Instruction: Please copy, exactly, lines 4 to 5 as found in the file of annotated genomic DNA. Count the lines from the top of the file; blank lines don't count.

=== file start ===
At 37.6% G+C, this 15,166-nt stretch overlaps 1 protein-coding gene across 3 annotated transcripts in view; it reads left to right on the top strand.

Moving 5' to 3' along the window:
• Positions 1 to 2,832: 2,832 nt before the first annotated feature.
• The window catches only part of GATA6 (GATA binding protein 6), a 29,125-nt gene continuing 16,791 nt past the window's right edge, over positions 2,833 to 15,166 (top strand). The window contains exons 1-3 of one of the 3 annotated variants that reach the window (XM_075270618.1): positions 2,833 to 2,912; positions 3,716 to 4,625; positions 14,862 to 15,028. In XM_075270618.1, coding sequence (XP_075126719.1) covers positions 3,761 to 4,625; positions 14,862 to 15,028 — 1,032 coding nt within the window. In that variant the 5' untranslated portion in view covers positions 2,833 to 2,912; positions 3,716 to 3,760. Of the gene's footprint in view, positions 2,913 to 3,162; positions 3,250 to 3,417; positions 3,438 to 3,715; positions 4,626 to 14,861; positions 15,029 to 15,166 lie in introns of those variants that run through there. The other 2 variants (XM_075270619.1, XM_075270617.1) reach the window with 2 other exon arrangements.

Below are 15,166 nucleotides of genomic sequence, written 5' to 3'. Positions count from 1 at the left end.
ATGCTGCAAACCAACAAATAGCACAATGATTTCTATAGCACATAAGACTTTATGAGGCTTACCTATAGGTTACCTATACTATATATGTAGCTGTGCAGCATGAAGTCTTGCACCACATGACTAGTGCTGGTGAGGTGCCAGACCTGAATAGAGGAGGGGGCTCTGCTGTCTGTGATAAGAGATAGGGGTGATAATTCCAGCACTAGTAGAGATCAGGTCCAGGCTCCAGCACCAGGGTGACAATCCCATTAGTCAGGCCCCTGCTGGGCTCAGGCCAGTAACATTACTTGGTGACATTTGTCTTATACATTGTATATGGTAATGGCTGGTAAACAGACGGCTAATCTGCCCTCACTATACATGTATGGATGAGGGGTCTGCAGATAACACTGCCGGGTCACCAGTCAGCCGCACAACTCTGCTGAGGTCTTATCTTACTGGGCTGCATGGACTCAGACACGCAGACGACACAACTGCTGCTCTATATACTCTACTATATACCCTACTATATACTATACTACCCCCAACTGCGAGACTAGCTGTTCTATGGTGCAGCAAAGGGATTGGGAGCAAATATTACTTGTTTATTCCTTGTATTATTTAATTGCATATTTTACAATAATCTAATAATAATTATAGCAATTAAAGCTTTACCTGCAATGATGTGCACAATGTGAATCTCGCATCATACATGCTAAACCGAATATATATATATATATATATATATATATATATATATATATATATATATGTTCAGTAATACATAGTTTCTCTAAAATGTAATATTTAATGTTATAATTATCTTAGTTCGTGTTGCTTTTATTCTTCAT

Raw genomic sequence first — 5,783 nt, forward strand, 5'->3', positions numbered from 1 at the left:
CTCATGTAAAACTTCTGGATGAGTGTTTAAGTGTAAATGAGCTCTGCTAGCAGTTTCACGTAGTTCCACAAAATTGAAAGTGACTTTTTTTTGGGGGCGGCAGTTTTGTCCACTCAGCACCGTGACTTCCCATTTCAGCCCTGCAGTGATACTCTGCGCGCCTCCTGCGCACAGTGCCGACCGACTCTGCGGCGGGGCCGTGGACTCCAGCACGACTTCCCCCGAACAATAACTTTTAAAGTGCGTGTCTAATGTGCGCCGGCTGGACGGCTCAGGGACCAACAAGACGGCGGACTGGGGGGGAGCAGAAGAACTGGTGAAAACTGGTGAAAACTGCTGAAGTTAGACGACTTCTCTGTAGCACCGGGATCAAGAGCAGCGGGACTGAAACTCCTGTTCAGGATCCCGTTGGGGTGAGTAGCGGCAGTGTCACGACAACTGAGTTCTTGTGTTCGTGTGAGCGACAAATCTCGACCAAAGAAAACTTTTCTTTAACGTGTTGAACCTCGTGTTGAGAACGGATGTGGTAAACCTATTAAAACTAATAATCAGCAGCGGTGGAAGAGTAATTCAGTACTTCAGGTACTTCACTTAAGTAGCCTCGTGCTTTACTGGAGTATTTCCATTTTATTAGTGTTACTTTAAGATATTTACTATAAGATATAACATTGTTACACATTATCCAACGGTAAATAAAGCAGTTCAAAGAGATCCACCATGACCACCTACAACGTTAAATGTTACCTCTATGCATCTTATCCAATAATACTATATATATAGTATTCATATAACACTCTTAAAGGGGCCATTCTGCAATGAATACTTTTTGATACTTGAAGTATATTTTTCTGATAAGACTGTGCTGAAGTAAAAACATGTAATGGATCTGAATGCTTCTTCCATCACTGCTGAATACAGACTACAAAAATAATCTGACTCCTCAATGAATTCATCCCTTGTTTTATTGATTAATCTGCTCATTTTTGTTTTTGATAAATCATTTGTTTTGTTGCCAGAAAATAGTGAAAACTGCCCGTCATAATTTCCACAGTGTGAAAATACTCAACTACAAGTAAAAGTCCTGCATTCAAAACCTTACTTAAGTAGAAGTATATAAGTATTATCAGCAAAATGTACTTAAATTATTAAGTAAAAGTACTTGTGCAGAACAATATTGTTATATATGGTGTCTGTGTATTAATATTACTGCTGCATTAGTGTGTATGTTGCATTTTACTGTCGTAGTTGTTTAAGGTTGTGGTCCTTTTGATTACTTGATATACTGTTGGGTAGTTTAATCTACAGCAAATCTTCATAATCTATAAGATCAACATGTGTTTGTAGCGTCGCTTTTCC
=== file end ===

• The window catches only part of GATA6 (GATA binding protein 6), a 29,125-nt gene continuing 16,791 nt past the window's right edge, over positions 2,833 to 15,166 (top strand). The window contains exons 1-3 of one of the 3 annotated variants that reach the window (XM_075270618.1): positions 2,833 to 2,912; positions 3,716 to 4,625; positions 14,862 to 15,028. In XM_075270618.1, coding sequence (XP_075126719.1) covers positions 3,761 to 4,625; positions 14,862 to 15,028 — 1,032 coding nt within the window. In that variant the 5' untranslated portion in view covers positions 2,833 to 2,912; positions 3,716 to 3,760. Of the gene's footprint in view, positions 2,913 to 3,162; positions 3,250 to 3,417; positions 3,438 to 3,715; positions 4,626 to 14,861; positions 15,029 to 15,166 lie in introns of those variants that run through there. The other 2 variants (XM_075270619.1, XM_075270617.1) reach the window with 2 other exon arrangements.

Below are 15,166 nucleotides of genomic sequence, written 5' to 3'. Positions count from 1 at the left end.